Activities include: building trust and successful links, facilitating bilateral discussions of science, exchange visits, and information transfer to relevant government departments and scientific agencies in the UK, and the Russian Academy. For greatest effect, we will emphasise the next generation of young Russian scientists, who have a strong international outlook. The project will provide content such as blogs, short films, and images, for entities such as the #UKinArctic digital campaign (the northern half of our region is arctic/subarctic). We will seek to input directly to government: i) established contacts at the British Embassy in Moscow-in 2018, Edwards produced a video about environmental science that was used by the SIN in Moscow and we will seek to do similar regarding this collaboration; ii) engaging with the NERC Arctic Office (director Henry Burgess) and FCO polar regions personnel to transfer information about our collaborative work (as we did for previous Russian-oriented projects); iii) we will link with the forthcoming APECS/UKPN initiative to support UK-Russia ECRs, and iv) we will have input to the All-Party Parliamentary Group for the Polar Regions chaired by James Gray MP. Science-diplomacy benefits are to some extent intangible, but products (such as videos), meeting reports, and, possibly, a specific report to all/some of the abovementioned stakeholders will attest to such activities.
2) Managers and indigenous communities in Russia: As research data are collected and analysed, information on trends in key environmental/ecosystem indicators across our region can provide a baseline against which to assess current and future changes. This can be relevant to local and regional resource managers and to indigenous people in the Russian regions and has been highlighted as important by our partners.
Activities include: developing information of changes in fire frequency or water quality over the 20th-21st C, providing immediate impact on local environmental concerns. In the Yakutsk region, forest fires appear be altering permafrost properties and lake function. We have connections in Yakutsk [via another project] with whom we can reach local authorities and communities. We expect similar connections can be made via our partners in other cities/regions. We will keep a log of such interactions and their outcomes.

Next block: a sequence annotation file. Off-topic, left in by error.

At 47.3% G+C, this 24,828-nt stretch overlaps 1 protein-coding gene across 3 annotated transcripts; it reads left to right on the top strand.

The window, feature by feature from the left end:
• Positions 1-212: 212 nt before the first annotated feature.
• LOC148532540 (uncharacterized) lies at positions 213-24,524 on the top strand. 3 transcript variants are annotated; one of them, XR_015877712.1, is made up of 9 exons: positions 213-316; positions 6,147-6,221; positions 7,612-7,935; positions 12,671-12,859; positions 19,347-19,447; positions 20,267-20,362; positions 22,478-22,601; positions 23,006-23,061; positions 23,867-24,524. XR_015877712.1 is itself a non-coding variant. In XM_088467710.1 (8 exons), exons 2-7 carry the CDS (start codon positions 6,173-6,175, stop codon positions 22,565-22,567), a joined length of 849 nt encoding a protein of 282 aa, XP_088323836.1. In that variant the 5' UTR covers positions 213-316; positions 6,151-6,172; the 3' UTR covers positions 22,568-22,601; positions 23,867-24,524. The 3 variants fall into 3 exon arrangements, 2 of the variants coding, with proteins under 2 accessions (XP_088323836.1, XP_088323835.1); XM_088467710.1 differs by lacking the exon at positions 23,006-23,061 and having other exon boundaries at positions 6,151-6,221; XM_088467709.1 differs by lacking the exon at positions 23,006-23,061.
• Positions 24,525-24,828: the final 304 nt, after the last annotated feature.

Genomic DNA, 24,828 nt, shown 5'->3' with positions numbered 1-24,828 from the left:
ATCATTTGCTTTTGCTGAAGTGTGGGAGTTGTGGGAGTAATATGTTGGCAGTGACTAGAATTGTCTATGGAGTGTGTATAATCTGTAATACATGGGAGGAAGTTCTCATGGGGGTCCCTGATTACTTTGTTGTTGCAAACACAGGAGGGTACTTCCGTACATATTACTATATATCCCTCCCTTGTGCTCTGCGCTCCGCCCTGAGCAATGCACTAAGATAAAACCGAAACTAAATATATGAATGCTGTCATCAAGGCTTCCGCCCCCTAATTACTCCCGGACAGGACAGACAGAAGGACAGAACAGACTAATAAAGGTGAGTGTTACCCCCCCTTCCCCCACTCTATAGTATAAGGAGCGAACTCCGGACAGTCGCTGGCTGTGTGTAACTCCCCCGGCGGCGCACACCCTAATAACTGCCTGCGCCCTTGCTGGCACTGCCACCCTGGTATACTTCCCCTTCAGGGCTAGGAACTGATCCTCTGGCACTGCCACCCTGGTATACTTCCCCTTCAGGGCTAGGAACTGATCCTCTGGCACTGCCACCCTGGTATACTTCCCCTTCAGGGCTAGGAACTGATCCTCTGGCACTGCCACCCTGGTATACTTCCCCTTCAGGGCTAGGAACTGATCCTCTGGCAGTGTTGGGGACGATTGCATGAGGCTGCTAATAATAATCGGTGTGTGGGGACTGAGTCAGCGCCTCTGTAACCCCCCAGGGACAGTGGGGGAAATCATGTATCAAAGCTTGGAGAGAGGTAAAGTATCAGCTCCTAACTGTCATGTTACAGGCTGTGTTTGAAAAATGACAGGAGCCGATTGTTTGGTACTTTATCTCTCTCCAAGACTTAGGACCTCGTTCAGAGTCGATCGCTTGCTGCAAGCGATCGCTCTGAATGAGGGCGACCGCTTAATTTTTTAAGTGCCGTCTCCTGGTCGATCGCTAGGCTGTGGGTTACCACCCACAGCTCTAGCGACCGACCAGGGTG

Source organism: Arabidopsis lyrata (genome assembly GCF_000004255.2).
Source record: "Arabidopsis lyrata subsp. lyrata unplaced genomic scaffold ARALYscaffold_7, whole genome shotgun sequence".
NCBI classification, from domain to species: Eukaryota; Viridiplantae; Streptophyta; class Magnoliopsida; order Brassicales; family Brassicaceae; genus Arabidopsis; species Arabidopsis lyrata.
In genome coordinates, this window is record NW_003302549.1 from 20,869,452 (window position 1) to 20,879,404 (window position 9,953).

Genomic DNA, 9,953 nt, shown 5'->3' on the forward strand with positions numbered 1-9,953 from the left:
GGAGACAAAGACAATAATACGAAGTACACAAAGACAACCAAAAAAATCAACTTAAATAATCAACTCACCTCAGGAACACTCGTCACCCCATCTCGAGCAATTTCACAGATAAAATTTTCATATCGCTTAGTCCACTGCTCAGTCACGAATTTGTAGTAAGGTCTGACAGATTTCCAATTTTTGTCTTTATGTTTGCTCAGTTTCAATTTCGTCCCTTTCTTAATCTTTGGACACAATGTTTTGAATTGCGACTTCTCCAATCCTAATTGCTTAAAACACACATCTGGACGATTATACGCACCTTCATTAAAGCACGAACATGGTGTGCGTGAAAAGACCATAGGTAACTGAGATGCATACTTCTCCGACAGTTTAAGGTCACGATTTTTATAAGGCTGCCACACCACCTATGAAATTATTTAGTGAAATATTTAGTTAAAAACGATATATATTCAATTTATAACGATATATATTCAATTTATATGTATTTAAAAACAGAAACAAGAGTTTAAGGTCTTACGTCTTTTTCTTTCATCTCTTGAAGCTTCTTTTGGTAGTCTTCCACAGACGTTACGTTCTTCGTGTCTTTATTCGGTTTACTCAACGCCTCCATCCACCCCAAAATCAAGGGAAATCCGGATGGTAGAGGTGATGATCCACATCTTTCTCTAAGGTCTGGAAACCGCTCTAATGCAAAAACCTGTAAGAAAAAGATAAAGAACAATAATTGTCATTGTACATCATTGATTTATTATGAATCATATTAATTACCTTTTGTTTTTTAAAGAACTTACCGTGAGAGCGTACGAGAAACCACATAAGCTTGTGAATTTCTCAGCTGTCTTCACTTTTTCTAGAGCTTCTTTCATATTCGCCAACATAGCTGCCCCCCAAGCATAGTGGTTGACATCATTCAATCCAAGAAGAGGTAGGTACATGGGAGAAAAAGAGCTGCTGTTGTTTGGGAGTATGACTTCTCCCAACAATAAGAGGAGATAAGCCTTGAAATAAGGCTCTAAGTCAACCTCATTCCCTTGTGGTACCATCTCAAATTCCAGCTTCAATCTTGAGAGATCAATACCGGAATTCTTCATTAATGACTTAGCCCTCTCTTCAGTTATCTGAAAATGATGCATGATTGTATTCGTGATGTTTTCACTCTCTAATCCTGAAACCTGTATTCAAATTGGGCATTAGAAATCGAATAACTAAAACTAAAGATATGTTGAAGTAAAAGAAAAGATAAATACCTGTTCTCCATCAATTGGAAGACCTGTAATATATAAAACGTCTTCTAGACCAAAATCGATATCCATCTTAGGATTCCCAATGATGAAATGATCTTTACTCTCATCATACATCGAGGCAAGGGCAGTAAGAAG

3) The public (UK and Russia): Science research on climate change and environmental issues is of general interest to the public at large, but the situation in Russia is, with some exceptions, not well covered in the main media. This is especially true for the region of Russia east of the Urals where we will work.
Activities include: working with BBC science editor (with whom we talked informally) to create items for the BBC World Service. We will also pursue the obvious approaches to outreach (website and blogs, give public lectures, and write for one or more popular science outlets). In Russia, we will work with our colleagues to increase educational impacts and possibly contribute to positive public relations. For example, our experience in Magadan suggests that when on the ground, we will be able to reach local TV stations. Our colleagues are within or linked to universities to enable guest lectures, and meetings with students and general public.

Publications

10 25 50
publication icon
Edwards ME (2018) DIME - a new internatIonal working group on paleoecology and environmental change in Bulletin of the North-East Scientific Center, Russia Academy of Sciences Far East Branch

 
Description 1) Several members of the DIMA network have come up with their own projects and have applied for small grants to develop these ideas. At least three new UK-Russian consortia are now working together, funded by the NERC Arctic Office UK - Russia Arctic Bursaries Programme 2019, including:
- Kimberley Davies, Helen Mackay, Natalya Ryobogina (grant-writing visits between Newcastle University and Tyumen Scientific Centre)
- Leon Clarke, Natalya Ryobogina, Tatiana Blyakharchuk, Galina Simonova, Darya Kalashnikova (visits for grant-writing and data analysis between Manchester Metropolitan University and Institute for monitoring of climatic and ecological systems, SB RAS, Tomsk)
- Charlotte Clarke, Thierry Fonville, Anna Grenaderova (skills workshop at Siberian Federal University, Krasnoyarsk)

2) A special section in the journal BOREAS with 7 or 8 publications on Russian palaeoenvironmental research results is currently in progress and manuscripts are being submitted and under review. Special editors for these publications include PI/Co-Is Dr Maarten van Hardenbroek and Prof. Mary Edwards
Exploitation Route see above or examples of further funding attracted for UK-Russian collaborative research that was initiated at this project's workshops and meetings
Sectors Environment

 
Description (INTERACT) - International Network for Terrestrial Research and Monitoring in the Arctic
Amount € 10,000,000 (EUR)
Funding ID 730938